The theme song of a popular TV show from the last decade featured the lyric “I worry all the time. If you paid attention, you’d be worried, too.” It’s a wise posture when analyzing the slow-motion crisis that is Europe.
European governments are toppling like clock towers in an earthquake. The Dutch government fell on April 23, when it failed to agree with the opposition on an austerity plan. On May 6, Socialist Francois Hollande defeated France’s Nicolas Sarkozy. Greece’s ruling coalition has been shattered — the vote splintered among dozens of small parties.
Turning the rascals out is a normal and healthy thing in a democracy. Who in China or Cuba wouldn’t love the same opportunity? But the European elections are signaling something disquieting — the rise of radicals of both right and left.
In the first round of presidential balloting, nearly a third of France’s voters chose either a Trotskyite, Jean-Luc Melenchon (who campaigned to confiscate the incomes of the wealthy) or Marine Le Pen, of the National Front, whose protectionist party fuses anti-immigration fervor with a grab bag of nationalist sentiments. Hollande himself campaigned on raising tax rates on the wealthy to 75 percent, boosting the minimum wage, breaking up large banks, reversing the Sarkozy retirement age reform (Sarkozy had increased it from age 60 to 62 for younger workers) and instituting huge new Keynesian stimulus programs.
France is choosing unwisely, but perhaps the twin guardrails of the bond markets and Angela Merkel will limit Hollande’s options.
Greece, on the other hand, seems to be feverish and unhinged. For decades, Greek governments have promised ever more lavish benefits to voters with the costs put off into the indefinite future. That future is now arriving in the form of bankruptcy or because Greece is part of the Eurozone, externally imposed austerity. Violence has flared repeatedly over the past several years, as a spoiled population has chafed under the combined effects of recession and government cuts. Now more than 60 percent of Greek voters have chosen small left- and right-wing parties over the ruling Pasok and New Democracy parties.
The Golden Dawn, whose symbol bears a close resemblance to the swastika, won 7 percent of the vote and will send 19 delegates to the 300-member parliament. Golden Dawn opposes not just the austerity plan, but also the “so-called Enlightenment” and the Industrial Revolution. As firecracker-wielding young toughs with shaven heads demonstrated outside, Golden Dawn leader Nikos Michaloliakos announced from an Athens hotel that “the time for fear has come.” Warning, “Greece is only the beginning,” Michaloliakos promised to make war on “world usurers,” referring perhaps to the International Monetary Fund, which has imposed strictures on Greece as part of a multibillion-euro bailout package.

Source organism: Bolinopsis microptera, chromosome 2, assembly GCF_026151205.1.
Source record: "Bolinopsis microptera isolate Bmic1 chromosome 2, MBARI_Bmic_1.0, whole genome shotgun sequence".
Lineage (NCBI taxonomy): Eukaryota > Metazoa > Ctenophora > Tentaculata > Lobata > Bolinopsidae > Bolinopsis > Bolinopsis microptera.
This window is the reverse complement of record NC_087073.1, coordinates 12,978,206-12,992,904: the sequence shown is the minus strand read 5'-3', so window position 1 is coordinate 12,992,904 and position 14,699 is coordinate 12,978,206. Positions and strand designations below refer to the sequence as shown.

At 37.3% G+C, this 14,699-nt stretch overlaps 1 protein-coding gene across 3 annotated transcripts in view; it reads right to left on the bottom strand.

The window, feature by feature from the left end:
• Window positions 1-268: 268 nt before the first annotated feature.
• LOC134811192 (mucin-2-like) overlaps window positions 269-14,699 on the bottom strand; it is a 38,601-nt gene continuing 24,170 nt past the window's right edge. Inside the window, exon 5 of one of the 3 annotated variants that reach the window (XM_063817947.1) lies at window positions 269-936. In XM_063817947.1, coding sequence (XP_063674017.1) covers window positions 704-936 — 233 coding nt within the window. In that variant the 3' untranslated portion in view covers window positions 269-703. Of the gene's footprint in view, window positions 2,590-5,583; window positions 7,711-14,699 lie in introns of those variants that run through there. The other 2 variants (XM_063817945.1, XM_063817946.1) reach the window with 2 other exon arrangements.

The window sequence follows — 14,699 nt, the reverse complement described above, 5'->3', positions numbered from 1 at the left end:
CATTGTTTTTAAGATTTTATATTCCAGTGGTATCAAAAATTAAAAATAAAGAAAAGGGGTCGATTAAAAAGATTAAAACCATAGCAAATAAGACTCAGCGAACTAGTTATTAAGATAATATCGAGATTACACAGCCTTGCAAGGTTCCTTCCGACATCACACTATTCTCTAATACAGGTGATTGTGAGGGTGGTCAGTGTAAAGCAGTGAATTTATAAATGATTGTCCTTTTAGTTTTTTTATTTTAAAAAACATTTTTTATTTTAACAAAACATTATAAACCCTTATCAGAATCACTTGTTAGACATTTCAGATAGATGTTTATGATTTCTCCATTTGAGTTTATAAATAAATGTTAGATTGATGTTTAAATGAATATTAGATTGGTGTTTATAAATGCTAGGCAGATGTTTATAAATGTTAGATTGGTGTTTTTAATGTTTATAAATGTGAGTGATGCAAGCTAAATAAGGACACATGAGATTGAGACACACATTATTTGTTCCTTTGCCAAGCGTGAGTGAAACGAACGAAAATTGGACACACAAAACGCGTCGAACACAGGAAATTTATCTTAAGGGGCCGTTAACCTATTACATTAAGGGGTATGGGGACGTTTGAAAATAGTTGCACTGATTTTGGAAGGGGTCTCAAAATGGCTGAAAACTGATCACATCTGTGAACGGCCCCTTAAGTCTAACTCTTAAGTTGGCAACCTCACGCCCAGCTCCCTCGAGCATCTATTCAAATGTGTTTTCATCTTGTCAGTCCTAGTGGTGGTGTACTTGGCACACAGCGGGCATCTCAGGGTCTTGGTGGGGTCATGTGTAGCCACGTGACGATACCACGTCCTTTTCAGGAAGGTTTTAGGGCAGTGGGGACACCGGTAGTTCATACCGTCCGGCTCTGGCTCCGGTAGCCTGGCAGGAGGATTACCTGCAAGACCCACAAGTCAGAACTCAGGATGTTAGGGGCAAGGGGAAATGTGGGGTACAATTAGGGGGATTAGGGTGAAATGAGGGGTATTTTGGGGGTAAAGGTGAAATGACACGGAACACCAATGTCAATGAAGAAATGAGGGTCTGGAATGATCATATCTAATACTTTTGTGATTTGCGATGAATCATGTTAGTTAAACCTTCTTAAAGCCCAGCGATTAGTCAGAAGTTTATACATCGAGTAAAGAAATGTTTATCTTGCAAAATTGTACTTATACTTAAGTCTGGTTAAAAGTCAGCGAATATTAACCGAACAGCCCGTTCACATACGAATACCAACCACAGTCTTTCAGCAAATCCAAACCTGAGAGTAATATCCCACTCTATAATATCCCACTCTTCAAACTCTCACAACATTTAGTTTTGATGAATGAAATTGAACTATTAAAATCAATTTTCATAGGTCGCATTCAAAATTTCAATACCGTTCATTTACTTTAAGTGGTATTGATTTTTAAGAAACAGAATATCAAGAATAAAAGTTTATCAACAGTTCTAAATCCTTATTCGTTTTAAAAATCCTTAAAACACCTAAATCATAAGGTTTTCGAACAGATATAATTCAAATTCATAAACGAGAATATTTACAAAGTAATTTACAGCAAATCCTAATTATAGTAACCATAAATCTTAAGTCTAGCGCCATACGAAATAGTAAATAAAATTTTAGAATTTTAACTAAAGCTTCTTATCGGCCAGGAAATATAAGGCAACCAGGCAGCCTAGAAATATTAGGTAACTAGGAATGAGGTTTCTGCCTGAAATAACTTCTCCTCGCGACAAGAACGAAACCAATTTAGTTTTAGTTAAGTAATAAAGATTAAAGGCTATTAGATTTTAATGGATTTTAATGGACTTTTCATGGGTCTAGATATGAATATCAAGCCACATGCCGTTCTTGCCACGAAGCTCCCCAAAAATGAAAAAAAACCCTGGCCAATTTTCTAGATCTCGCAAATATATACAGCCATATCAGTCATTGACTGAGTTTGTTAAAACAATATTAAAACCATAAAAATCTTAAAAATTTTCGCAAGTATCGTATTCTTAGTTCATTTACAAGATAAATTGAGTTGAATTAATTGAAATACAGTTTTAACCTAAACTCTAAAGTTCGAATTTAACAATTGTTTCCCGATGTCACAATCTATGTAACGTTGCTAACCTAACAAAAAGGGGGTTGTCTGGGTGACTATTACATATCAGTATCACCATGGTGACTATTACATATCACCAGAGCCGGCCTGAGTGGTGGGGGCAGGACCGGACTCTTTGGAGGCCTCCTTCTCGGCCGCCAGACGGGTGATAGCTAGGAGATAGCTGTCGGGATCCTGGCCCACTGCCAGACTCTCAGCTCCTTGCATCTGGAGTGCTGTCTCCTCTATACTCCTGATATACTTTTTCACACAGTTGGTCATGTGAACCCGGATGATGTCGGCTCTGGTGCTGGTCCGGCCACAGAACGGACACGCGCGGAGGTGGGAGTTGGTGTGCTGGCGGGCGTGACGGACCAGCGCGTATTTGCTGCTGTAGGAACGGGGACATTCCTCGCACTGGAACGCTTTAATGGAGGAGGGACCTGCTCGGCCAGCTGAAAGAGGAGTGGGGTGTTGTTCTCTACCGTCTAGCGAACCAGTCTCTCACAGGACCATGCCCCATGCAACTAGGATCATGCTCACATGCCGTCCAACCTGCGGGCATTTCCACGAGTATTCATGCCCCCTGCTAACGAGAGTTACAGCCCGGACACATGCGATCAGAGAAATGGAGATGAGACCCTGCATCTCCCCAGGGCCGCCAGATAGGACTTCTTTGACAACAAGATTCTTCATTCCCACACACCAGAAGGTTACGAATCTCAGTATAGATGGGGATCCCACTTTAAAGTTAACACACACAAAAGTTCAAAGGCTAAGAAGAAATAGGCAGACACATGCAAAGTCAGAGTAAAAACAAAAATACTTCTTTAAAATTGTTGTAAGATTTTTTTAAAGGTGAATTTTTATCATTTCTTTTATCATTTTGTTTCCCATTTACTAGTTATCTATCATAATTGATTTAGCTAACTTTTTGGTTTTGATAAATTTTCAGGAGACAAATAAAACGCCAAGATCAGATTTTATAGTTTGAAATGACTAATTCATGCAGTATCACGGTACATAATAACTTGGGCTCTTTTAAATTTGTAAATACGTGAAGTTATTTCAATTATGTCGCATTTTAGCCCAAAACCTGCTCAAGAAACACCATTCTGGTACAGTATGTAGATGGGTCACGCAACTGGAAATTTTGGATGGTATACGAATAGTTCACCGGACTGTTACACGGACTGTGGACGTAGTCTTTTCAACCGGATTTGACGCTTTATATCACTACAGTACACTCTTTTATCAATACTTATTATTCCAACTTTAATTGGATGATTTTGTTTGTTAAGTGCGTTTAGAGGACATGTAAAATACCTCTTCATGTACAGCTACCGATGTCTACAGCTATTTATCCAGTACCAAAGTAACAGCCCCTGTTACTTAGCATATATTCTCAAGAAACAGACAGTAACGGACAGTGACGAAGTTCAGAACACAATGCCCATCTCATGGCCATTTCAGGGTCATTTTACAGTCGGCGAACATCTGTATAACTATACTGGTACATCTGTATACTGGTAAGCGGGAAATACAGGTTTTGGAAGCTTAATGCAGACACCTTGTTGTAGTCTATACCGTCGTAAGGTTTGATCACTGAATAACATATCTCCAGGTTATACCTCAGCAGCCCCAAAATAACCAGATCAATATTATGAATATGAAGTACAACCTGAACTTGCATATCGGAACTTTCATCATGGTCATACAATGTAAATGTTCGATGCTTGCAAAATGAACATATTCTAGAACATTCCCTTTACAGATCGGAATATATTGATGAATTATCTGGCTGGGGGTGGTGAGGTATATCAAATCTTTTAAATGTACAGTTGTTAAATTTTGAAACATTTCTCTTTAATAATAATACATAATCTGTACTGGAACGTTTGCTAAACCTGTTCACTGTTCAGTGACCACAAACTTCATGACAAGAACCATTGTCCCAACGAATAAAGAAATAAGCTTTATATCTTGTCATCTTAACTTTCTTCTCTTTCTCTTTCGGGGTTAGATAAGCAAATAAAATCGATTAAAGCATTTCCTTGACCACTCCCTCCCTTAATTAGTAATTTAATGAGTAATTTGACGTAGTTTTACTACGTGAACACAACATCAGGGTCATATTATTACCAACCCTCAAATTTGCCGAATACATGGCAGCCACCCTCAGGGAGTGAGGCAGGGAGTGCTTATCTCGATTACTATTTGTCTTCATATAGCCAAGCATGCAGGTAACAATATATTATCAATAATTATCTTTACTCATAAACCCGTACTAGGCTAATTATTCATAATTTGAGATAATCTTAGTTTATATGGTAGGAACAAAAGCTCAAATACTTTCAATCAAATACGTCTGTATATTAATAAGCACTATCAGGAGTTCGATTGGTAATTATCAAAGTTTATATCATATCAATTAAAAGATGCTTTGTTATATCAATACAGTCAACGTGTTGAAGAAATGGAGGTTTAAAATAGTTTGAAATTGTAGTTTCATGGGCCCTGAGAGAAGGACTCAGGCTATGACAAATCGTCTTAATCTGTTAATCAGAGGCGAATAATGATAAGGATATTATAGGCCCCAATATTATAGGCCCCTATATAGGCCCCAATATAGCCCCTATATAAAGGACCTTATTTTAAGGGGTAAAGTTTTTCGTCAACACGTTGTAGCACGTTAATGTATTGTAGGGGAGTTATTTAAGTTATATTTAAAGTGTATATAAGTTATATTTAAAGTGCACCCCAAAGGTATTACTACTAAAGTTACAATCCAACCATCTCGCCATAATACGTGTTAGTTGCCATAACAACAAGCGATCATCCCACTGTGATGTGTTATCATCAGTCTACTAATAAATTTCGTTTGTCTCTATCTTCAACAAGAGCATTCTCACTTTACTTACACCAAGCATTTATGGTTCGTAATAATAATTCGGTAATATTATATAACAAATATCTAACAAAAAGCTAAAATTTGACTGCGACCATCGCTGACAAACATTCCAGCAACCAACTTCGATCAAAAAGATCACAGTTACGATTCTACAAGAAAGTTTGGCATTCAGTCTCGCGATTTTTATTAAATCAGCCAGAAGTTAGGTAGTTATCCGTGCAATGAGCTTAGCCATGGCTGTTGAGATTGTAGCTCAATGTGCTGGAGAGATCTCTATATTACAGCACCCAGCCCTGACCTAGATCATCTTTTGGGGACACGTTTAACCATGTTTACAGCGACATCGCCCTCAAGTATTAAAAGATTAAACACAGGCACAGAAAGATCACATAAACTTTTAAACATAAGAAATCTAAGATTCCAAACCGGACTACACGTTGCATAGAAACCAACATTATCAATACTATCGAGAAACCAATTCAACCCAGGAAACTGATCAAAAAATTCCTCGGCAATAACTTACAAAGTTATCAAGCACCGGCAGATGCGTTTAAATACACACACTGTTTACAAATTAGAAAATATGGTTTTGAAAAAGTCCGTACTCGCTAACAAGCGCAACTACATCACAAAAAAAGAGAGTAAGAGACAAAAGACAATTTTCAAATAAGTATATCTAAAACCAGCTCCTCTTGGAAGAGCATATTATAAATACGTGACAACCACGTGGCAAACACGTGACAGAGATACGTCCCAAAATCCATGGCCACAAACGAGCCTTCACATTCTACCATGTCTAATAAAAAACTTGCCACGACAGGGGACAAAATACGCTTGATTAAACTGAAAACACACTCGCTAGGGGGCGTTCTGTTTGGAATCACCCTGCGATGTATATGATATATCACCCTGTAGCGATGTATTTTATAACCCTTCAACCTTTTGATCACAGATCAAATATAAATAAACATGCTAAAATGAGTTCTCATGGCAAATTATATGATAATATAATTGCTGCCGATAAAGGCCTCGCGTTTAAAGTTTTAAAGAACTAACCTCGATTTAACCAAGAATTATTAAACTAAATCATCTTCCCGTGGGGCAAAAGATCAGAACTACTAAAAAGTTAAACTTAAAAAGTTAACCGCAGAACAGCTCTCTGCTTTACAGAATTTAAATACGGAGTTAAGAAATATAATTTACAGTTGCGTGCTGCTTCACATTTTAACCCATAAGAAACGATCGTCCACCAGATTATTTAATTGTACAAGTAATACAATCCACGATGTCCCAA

On the same end of the spectrum (the political spectrum is a circle, not an axis), Syriza, or the Coalition of the Radical Left, won 16.4 percent of the vote and 51 seats in parliament — triple its previous total. Like Golden Dawn, Syriza trafficks in implied and sometimes actual violence. The names of its component parties pretty much tell its story: Synaspismos (Coalition of the Left of Movements and Ecology); AKOA (Renewing Communist Ecological Left); KOE (Communist Organization of Greece); DEA (Internationalist Workers’ Left); Ecosocialists Greece; DIKKI (Democratic Social Movement); and so on.
Greece may be the loose thread that unravels the garment. Economist Desmond Lachman, formerly of the IMF and now at the American Enterprise Institute, is concerned that if Greece does not comply with its obligations, the sovereign debt crisis in Europe will be dramatically deepened, with contagion dragging the continent into another financial crisis from which the United States would not be shielded.
Unlike floods and earthquakes, this disaster is entirely man-made and utterly avoidable. Europe is tremendously wealthy and productive, but Europeans sabotaged themselves by embracing the foolish idea that they could have an economic union without a political union. They are also paying the price for failing to come to terms with actuarial realities; their populations are graying. Without reforms of pension and other benefits, they cannot sustain their standard of living. Rather than face their own corruption, the Greeks principally, but also other Europeans, are disintegrating into raging extremists blaming anyone and everyone else.
That’s the object lesson for us. Here, President Barack Obama and the Democratic Party are promising Americans more of this fool’s gold — limitless government benefits with costs imposed on someone else (“the rich” or future generations). It’s an engraved invitation to Athens.